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Security and Risk Management: Protecting Your Assets

(page 3 of 5)

Protecting your property and your people

We are seeing increasing surveillance demand and greater need for compliance with building safety codes as growth areas in our industry,” says Amir Borochov, president of Ohana Control Systems, Inc. His locally owned and operated company, whose roots go back to 1991, is an example of this growth. Inspired by the tragic events of 9/11, Borochov, together with partner Danny Colton, a fire alarm specialist and licensed electrician, has developed into a “one-stop shop” for building security due to demand from property owners.

Ohana Control’s primary areas of expertise are fire safety, CCTV surveillance, access control, parking equipment, and generators. The company’s system services include design, permitting, documentation, licensing, installation and inspections by third-party inspectors, including the fire department and building inspectors.

Among its principal clients are federal and state government, Hawaii’s public schools, condominiums and commercial business properties. Ohana Control’s recent projects include the fire alarm and surveillance systems for the H-3 tunnel, surveillance systems for 7-Eleven stores, and surveillance and parking systems for Kyoya properties, including the Sheraton hotels.

With the rapid increase in the numbers of surveillance and fire alarm system companies in Hawaii in the last decade, property owners need to exercise caution. “Check  out business licenses, get recommendations from other satisfied customers, and be sure the bids you get are truly comparable ‘apples to apples’,” recommends Colton,  who brings 24 years of experience on electrical systems, fire alarms and emergency generators.

“Price alone should not always be the main criteria,” says Borochov. The lowest bid, while appealing to the pocketbook, may not address the specific needs or use the proper equipment for a business owner’s building. And a high bid with “lots of bells and whistles” may result in an owner paying for more than the property requires to comply with fire and safety codes and to meet security needs, he adds.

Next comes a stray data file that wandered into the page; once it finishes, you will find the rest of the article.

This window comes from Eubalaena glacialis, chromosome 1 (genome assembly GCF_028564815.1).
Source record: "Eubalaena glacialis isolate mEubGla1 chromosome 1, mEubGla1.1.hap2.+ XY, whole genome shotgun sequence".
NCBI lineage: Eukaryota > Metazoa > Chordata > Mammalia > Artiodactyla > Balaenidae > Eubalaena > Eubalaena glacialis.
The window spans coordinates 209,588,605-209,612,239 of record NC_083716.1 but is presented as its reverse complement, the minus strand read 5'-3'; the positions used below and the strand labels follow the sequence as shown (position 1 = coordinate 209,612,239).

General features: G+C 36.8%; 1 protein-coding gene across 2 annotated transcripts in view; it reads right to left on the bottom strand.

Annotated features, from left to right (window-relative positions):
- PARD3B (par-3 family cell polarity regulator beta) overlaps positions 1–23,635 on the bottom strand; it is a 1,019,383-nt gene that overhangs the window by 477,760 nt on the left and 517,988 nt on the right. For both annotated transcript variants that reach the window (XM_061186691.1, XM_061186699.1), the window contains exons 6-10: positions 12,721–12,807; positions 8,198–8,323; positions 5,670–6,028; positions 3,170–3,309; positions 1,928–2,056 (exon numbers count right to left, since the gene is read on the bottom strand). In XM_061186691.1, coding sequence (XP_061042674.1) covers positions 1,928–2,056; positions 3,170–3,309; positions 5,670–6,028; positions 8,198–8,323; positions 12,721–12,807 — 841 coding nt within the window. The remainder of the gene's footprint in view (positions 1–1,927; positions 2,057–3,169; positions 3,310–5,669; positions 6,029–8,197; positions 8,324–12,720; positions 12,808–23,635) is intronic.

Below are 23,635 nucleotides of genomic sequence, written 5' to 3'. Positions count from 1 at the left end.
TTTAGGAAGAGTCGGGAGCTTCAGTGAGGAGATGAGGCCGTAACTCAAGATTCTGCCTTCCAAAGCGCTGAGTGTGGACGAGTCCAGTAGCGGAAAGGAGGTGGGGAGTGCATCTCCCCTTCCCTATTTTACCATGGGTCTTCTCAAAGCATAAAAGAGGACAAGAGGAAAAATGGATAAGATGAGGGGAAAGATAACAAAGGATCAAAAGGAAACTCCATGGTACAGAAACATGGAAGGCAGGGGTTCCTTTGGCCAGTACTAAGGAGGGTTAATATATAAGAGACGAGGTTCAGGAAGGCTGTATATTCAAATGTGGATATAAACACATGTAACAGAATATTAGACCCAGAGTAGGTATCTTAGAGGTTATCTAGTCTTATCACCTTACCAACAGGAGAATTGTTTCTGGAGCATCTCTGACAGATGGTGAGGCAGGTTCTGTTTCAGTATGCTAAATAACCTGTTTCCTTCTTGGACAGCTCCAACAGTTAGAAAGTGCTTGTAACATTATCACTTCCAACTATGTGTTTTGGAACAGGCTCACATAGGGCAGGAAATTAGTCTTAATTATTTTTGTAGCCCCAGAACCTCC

Credentials are also important in this industry, due to the highly specialized and changing skill standards driven by technology advancements, according to Colton. Ohana Control, for example, holds a contractor’s license and has on staff a licensed electrician in Colton, three journeyman licenses, and staff members who are factory-trained and certified by NICET (National Institute for Certification in Engineering Technologies), the leading national independent evaluation of engineering technicians.

Technology, as well as changing safety requirements, continues to reshape the building security industry. Fire alarms have evolved from simple bells to now required voice speakers in high rises 75-feet and higher, and strobe lighting as an ADA requirement. In 2005, CCTV surveillance cameras provided ghostly images with a mere 320 lines of video resolution; today’s cameras can deliver finer, high resolution images more than three times greater at 1040 lines, according to Borochov.

In 2012, commercial property owners should be aware of anticipated new codes for fire alarm systems due to updated technological changes. “For businesses and condominium boards seeking to renovate their properties, owners may need to consider retrofitting their systems to be in compliance,” says Colton. “Fire protection for property and people must be a top priority to businesses,” adds Borochov. “What’s one life worth?”

Ohana Controls offers property owners and condominium board members free monthly information seminars to discuss laws, building codes and what to look for when considering a new security system. Seminar information is available at www.ohanacontrols.com.

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